A day in the life of a ranger

The site that I manage is Forest Way Country Park, which is a disused railway line owned by East Sussex County Council. The track is now a permissive bridleway and people can use it for horse riding, cycling or walking.

One thing I like about my job is that the work is so varied. As well as the planned maintenance work we do, we have to respond quickly to problems that people phone in to report, like fallen trees. So sometimes we set off to tackle a particular job then I get a call and we have to dart off and deal with something else. The mixture of planned and spontaneous work is definitely part of the job.

Working with volunteers

My main day for working with volunteers is Friday. I pick up the trainee rangers and volunteers at quarter to nine, and drive us up to the site where we’re going to be working for the day.

There are usually anything between five and 10 volunteers on a single day. The group is made up of all ages, and people have different motivations for being there. Some of them have retired, some are students, and some are looking to change career and hope to get some experience of countryside management.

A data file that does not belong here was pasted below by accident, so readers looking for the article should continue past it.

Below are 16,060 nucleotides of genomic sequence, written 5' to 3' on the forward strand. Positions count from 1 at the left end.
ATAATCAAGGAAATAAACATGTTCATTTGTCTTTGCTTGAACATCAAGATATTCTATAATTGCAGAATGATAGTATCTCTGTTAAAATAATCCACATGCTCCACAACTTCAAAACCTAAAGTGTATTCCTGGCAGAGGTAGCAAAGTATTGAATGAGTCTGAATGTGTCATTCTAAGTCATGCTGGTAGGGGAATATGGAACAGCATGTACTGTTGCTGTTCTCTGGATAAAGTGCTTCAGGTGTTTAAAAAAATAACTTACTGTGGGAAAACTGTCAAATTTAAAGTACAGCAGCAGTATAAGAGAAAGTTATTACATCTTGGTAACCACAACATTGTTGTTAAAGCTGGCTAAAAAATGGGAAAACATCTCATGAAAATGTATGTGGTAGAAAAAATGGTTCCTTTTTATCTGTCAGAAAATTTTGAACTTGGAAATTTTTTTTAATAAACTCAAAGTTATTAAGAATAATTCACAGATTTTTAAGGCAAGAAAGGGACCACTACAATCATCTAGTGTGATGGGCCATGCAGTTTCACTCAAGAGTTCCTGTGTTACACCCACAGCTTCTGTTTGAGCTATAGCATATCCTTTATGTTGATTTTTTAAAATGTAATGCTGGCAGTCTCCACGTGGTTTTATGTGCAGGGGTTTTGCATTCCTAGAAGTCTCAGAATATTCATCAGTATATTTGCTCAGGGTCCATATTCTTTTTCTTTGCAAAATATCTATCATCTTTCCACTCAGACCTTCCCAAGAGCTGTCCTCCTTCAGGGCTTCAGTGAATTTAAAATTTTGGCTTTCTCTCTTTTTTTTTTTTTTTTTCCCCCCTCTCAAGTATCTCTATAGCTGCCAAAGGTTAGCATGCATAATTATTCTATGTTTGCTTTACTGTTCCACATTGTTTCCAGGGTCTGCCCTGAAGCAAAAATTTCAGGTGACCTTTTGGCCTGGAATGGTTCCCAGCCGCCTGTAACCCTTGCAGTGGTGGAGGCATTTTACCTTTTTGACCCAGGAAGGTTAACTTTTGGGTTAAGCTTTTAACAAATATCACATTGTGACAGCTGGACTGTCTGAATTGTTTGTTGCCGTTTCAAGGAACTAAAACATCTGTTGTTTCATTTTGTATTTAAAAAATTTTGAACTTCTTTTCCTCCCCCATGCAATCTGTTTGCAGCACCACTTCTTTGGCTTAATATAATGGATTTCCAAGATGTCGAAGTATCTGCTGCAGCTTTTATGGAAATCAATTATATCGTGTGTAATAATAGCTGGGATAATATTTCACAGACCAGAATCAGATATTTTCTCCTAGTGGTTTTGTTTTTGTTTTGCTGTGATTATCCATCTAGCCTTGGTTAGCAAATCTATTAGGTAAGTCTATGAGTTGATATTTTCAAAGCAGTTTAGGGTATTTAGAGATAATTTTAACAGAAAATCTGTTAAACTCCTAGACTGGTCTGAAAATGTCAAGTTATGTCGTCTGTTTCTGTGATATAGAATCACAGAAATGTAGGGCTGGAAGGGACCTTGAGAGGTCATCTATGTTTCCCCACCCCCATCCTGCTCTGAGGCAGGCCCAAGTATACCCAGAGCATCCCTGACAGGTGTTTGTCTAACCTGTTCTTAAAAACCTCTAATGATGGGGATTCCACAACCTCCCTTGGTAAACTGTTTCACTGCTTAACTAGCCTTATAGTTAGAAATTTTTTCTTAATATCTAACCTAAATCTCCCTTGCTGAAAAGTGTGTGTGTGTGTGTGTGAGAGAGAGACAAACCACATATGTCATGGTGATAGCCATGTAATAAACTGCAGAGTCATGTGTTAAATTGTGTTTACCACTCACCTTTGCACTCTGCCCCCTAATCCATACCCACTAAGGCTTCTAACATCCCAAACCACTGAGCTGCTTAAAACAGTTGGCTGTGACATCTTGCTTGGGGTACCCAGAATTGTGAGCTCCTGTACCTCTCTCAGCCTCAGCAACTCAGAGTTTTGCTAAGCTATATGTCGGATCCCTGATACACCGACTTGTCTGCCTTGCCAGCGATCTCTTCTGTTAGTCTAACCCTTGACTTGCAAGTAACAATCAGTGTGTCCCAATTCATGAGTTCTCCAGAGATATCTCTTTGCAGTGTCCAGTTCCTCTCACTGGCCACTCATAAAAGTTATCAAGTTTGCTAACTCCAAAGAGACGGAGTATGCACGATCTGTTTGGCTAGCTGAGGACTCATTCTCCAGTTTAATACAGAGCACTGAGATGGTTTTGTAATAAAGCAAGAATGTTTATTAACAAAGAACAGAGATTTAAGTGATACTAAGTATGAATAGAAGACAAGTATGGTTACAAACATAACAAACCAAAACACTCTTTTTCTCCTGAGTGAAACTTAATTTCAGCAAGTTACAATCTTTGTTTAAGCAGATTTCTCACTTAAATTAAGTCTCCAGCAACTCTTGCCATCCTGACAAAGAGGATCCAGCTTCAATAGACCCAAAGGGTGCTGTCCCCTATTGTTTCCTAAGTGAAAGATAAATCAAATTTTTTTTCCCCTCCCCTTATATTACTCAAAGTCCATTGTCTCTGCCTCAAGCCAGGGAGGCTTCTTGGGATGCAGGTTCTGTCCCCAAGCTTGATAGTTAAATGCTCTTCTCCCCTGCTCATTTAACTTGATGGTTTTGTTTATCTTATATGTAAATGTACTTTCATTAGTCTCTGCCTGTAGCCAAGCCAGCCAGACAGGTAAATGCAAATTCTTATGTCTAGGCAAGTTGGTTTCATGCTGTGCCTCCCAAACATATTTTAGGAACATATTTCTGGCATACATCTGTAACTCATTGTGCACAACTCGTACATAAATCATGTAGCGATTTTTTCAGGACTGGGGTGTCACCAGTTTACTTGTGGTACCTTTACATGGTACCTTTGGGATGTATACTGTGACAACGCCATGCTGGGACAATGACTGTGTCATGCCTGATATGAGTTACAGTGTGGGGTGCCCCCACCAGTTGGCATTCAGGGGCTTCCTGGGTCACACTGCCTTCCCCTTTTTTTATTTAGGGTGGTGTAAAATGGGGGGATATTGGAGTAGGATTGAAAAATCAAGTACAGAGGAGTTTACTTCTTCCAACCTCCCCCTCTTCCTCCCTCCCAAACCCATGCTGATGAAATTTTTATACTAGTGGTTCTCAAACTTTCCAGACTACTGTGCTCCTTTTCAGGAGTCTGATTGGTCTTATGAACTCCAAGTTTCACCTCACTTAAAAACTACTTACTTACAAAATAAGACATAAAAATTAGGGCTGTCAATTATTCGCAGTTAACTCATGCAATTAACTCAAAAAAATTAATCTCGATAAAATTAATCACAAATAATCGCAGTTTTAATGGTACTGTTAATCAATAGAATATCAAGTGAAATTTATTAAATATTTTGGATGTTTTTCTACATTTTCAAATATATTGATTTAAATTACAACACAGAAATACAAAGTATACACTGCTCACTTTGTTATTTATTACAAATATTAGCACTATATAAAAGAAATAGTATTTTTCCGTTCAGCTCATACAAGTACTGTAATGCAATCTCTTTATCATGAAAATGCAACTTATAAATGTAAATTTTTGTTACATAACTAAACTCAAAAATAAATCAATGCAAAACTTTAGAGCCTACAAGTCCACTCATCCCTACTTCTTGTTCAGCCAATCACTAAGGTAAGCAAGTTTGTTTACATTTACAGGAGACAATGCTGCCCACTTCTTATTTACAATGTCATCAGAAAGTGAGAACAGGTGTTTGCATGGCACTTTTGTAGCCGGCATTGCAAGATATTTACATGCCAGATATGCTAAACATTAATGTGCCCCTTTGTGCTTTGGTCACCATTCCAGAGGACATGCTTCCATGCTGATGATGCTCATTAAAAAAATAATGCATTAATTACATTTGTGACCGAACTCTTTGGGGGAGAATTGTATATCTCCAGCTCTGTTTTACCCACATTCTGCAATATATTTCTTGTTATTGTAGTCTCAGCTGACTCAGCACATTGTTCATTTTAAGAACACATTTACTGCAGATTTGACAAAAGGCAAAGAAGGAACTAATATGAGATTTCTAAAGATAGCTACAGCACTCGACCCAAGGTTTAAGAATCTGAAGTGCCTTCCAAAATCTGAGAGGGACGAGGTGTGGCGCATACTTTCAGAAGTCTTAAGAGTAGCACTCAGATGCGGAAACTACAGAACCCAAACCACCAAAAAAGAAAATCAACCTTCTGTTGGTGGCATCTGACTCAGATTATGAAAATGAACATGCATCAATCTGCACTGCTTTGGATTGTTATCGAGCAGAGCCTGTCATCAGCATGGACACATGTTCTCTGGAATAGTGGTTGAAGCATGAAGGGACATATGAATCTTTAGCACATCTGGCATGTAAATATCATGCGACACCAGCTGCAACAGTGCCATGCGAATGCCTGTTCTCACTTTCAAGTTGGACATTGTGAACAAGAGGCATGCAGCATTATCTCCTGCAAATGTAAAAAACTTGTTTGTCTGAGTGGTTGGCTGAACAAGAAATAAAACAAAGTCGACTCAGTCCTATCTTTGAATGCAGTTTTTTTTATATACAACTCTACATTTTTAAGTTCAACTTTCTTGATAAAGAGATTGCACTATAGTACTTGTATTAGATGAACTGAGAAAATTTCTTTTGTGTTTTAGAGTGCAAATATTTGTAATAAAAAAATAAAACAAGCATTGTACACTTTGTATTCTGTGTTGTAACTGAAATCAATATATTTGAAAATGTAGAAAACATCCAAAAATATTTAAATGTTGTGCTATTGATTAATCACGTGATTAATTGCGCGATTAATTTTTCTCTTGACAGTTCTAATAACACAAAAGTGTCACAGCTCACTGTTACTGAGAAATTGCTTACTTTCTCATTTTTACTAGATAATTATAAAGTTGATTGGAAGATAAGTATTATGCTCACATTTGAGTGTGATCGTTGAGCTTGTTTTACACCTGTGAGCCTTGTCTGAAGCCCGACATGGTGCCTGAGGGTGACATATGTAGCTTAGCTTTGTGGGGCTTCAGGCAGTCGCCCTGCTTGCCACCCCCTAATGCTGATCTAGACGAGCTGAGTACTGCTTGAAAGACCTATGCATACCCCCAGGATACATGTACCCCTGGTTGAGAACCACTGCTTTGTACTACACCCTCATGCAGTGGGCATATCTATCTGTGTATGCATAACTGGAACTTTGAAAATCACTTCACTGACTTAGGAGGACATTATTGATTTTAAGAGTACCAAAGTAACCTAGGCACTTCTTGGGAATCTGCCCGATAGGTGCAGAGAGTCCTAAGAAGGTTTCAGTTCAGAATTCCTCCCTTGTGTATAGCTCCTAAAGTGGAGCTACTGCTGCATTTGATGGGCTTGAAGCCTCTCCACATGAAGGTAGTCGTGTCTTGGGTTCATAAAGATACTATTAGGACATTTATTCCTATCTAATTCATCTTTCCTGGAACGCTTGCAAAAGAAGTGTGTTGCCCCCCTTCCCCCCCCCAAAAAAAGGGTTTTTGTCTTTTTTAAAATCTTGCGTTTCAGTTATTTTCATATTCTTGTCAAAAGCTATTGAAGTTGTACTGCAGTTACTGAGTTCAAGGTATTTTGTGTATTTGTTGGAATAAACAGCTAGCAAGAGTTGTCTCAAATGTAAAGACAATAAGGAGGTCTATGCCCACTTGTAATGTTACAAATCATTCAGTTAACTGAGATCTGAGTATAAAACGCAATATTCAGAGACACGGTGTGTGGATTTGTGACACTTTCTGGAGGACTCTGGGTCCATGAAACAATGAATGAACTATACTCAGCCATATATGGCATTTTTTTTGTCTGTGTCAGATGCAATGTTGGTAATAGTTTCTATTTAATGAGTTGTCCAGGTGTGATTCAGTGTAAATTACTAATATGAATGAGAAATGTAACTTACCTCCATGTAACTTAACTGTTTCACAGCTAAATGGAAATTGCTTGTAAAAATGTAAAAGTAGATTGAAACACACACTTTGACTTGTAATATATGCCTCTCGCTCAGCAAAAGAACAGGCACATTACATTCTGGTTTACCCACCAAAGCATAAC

Other people do it just for fun – they work in an office all week so they’ll take the day off and come to help because they want to get out and do something different for the day. The volunteers’ help is critical as without it I’d be on my own and wouldn’t get half as much done.

The work we do

I work with the volunteers to maintain the track and the rest of the country park for wildlife.

We clear branches and bushes that might be growing onto the track, using bow saws and loppers. We also work to maintain access to the track by keeping gates and steps in good condition. This is something people really enjoy doing – they work on installing some steps and afterwards they can see that they’ve achieved something with an obvious benefit.

Volunteers also help me look after the Victorian bridges and culverts that make up the old infrastructure of the railway line. These are beautiful structures with big brick arches, clever engineering and nice design touches. We might clear vegetation that is damaging the structures, or even erect protective fencing made of traditional cleft chestnut post and rail.

The work we do varies depending on the season. In the summer it’s mainly about dealing with plants and vegetation, while in the winter we’ll be maintaining surfaces and countryside furniture like fences and gates.

How to become a volunteer

We are very fortunate to be supported by such a fantastic group of volunteers.

New people join the group all the time, so if anyone wants to come and have a go, visit the get involved page.

People who volunteer can benefit from additional training days, and these are funded by the Accessing the Countryside project.